How the Creators of Stray Gods Made a Musical That’s a Video Game

Stephen Sondheim, Leonard Bernstein, the musical “If/Then”: These aren’t the usual conversational touchpoints in a discussion about a video game. But all three of those musical theater references, and many more, were brought up by the creators of the new video game Stray Gods on the latest episode of “Stagecraft,” Variety’s theater podcast.

Listen to this week’s “Stagecraft” podcast below:

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Billing itself as a “Roleplaying Musical,” Stray Gods mashes up musicals and gaming to tell an urban-fantasy story that allows players not only to influence how the narrative goes but also lets them choose, in the middle of a tune, how that song will develop lyrically, musically and emotionally. It all adds up to something that the game’s composer Austin Wintory (Journey, Abzu, Assassin’s Creed Syndicate) described as “a video game musical where the music is interactive and branching and a real, core part of the gameplay.”

Both Wintory and writer David Gaider (Dragon Age: Inquisition, Star Wars: Knights of the Old Republic, Baldur’s Gate 2), the BioWare alum who is the creative director and co-founder of Summerfall Studios, cited the musical episode of “Buffy the Vampire Slayer” as an inspiration for the game.

“I remember thinking: Oh, the music is such a great short cut to the soul,” Gaider recalled. “Can we put that in a game?”

The creative team of Stray Gods leaned on Broadway regulars like Anthony Rapp and Merle Dandridge to fill out several of the roles in the game’s voice cast. One Broadway alum, Anjali Bhimani (“Ms. Marvel”), appeared on “Stagecraft” with Gaider and Wintory and noted that the unusual process of working on Stray Gods reminded her of devising new stage shows like “Metamorphoses” with the director Mary Zimmerman.

“It was very reminiscent of the rehearsal process when you’re putting [something like ‘Metamorphoses’] together,” she said. “You’re trying to figure out: Okay, we know we are telling this epic story but we’re not entirely sure which way we want to tell this epic story. What parts of this character do we want to show? What parts of the story?”

For Stray Gods, Bhimani acted out all the different facets and emotions of her character, based on all the choices a player could make. It recalled those experimental rehearsals with Zimmerman, she said: “It really hearkened back to my early days of doing theater in Chicago, which sparked my heart.”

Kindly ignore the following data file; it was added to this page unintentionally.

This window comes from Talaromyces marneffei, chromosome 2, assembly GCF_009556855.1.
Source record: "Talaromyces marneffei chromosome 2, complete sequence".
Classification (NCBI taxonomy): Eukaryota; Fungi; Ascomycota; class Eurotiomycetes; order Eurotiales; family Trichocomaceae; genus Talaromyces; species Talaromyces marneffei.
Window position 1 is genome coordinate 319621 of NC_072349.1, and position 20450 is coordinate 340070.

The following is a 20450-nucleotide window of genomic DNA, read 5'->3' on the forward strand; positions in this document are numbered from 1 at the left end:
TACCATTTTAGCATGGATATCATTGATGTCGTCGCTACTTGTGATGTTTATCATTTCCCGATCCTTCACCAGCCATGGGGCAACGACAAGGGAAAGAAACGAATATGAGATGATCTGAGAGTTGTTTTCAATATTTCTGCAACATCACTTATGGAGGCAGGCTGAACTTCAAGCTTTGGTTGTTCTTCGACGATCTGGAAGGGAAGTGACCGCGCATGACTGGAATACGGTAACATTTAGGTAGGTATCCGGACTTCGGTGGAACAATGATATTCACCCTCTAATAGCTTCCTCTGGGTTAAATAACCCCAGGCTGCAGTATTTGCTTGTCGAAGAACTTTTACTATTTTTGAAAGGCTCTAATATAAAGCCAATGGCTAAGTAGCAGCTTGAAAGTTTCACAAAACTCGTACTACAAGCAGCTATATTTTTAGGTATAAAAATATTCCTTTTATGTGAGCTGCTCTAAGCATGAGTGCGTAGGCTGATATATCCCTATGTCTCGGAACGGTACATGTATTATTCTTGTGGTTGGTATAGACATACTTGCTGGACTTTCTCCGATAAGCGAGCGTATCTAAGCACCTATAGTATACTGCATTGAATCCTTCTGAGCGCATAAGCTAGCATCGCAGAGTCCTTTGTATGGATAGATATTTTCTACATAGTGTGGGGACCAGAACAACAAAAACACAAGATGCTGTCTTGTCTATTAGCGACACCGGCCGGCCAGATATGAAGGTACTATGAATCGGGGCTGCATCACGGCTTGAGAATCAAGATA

On “Stagecraft,” Bhimani, Gaider and Wintory described the complicated process of writing and planning a branching narrative that allows for player choice — and how much more complex the endeavor becomes when music get involved.

“You end up with a song that’s 900 bars longs or 1500 bars long,” Wintory explained. “The shortest ones had 20 minutes worth of material and the longest ones were more like 45 minutes, even though the player will only experience four or maybe five minutes of each song.”

Gaider said he knew he had to honor at least some of the rules of musical theater, like making sure the main character’s first song was a heartfelt “I want” number. But he also knew that “most of those rules were going to go flying out the window as soon as you introduced the interactive element.”

For Bhimani, Stray Gods offered a rare collision of two genres that don’t often overlap — but fans of both are out there, like Lea Salonga and Bhimani herself: “There was a long period of time when the three things that defined what season it was in my life were: what show am I doing, what snacks am I eating and what games am I playing… Broadway was my ‘Heroes of Might and Magic’ phase.”

To hear the entire conversation, listen at the link above or download and subscribe to “Stagecraft” on podcast platforms including Apple PodcastsSpotify and the Broadway Podcast NetworkNew episodes of “Stagecraft” are released every other week.

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